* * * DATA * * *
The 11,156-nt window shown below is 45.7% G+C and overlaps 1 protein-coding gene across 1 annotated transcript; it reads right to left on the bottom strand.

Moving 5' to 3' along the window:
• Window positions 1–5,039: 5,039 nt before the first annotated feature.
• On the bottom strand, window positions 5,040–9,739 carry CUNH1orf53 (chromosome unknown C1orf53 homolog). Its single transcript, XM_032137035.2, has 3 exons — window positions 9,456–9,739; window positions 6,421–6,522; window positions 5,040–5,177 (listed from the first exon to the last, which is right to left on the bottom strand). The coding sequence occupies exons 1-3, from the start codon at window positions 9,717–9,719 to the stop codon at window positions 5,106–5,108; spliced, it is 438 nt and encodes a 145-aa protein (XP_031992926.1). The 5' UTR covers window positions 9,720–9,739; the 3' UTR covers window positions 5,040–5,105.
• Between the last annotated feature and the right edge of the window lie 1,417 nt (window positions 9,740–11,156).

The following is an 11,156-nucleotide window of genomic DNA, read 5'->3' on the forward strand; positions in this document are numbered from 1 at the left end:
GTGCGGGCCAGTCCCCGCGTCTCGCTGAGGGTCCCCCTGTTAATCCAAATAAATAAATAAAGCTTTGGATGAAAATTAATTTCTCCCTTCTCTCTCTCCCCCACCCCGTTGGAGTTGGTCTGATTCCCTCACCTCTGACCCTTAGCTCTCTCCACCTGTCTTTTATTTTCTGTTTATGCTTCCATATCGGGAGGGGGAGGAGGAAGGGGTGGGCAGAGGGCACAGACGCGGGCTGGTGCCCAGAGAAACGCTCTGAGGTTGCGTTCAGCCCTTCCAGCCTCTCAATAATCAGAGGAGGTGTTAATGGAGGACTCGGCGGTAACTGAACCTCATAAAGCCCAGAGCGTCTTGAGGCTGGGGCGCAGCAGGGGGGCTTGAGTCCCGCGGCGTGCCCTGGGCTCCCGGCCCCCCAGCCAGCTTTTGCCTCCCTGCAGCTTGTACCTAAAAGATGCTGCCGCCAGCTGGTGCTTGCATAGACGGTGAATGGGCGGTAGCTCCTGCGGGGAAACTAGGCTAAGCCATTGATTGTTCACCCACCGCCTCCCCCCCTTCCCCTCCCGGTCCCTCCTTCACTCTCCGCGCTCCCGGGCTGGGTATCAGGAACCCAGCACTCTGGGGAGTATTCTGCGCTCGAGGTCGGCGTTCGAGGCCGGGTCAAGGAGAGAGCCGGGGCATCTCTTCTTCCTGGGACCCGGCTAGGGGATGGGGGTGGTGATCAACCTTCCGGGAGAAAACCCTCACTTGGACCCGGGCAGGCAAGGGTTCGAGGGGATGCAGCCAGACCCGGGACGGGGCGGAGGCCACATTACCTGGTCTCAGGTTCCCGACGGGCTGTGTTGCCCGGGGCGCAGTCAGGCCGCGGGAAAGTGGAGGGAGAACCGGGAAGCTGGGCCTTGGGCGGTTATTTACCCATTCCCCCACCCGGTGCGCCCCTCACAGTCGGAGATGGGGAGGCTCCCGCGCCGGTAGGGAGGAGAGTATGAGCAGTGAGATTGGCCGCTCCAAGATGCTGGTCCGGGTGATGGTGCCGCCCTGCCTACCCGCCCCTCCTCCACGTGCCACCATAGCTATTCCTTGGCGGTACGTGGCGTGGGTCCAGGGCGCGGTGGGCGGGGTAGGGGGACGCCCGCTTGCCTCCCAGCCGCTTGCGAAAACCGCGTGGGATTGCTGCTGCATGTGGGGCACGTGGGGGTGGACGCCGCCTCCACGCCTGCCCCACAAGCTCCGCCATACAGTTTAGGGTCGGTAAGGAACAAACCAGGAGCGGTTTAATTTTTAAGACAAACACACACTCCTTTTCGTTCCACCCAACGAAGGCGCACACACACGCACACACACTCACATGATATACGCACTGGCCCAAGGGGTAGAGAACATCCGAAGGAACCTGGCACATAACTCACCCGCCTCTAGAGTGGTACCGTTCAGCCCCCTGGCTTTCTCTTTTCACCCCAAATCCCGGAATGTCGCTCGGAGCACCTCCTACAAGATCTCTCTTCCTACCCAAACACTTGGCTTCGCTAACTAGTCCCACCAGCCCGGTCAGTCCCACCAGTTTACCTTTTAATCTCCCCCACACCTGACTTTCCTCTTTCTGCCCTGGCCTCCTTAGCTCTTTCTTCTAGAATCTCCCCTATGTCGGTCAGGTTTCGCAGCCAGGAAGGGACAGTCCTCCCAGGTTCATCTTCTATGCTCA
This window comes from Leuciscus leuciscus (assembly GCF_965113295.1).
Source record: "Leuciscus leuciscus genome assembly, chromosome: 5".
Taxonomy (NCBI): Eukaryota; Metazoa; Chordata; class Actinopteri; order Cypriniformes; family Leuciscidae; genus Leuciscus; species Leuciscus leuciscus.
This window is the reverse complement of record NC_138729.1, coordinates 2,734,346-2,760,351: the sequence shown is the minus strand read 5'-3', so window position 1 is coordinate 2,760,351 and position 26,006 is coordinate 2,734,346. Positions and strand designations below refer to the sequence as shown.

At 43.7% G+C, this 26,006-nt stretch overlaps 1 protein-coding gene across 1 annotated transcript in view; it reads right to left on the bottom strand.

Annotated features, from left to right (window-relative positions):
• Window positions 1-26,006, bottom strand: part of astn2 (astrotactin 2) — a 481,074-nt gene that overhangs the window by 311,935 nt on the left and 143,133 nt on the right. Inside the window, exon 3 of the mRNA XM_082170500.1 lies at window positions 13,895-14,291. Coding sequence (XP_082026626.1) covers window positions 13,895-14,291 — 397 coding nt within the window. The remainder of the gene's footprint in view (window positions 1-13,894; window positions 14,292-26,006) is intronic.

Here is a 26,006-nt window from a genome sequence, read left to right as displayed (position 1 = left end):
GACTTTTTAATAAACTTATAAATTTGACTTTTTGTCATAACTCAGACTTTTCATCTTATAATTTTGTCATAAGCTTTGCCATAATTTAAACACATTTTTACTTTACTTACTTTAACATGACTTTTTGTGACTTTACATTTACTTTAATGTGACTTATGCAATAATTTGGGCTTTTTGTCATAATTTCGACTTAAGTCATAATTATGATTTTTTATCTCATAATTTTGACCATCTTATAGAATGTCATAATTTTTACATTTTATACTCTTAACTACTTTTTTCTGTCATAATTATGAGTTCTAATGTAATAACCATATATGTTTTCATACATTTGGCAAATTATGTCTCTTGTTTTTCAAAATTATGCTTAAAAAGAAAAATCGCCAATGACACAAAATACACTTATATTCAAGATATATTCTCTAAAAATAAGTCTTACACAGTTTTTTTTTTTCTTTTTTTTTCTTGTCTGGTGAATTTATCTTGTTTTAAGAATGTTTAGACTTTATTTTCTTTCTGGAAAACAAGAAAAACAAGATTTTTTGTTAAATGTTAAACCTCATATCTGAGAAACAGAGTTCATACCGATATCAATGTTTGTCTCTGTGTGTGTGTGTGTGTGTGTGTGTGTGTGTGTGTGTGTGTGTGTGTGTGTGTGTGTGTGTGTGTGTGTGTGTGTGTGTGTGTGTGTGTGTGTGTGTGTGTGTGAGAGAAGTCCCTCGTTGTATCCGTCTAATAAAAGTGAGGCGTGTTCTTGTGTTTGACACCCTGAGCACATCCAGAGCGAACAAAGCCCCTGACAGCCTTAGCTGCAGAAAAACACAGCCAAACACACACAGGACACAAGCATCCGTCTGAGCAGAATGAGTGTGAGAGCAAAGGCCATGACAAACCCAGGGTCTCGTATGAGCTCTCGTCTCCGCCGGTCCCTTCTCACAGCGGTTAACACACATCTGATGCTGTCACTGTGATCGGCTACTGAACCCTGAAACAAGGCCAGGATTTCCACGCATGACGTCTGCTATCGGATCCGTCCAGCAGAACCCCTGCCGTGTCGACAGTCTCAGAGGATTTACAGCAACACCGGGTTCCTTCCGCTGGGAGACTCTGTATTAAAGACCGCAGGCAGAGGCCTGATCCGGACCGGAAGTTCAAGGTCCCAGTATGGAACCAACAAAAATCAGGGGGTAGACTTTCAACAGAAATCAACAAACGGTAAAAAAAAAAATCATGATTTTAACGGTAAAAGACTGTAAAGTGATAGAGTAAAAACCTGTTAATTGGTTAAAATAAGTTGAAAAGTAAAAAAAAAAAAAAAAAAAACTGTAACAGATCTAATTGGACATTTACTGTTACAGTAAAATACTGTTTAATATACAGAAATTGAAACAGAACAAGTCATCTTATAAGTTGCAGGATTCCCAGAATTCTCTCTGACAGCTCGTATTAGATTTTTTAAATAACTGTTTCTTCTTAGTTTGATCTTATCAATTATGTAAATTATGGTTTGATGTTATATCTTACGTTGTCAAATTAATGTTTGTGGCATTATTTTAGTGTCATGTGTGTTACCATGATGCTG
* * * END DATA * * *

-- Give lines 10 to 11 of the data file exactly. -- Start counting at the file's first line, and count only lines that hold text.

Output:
Taxonomy (NCBI): Eukaryota; Metazoa; Chordata; class Actinopteri; order Cypriniformes; family Leuciscidae; genus Leuciscus; species Leuciscus leuciscus.
This window is the reverse complement of record NC_138729.1, coordinates 2,734,346-2,760,351: the sequence shown is the minus strand read 5'-3', so window position 1 is coordinate 2,760,351 and position 26,006 is coordinate 2,734,346. Positions and strand designations below refer to the sequence as shown.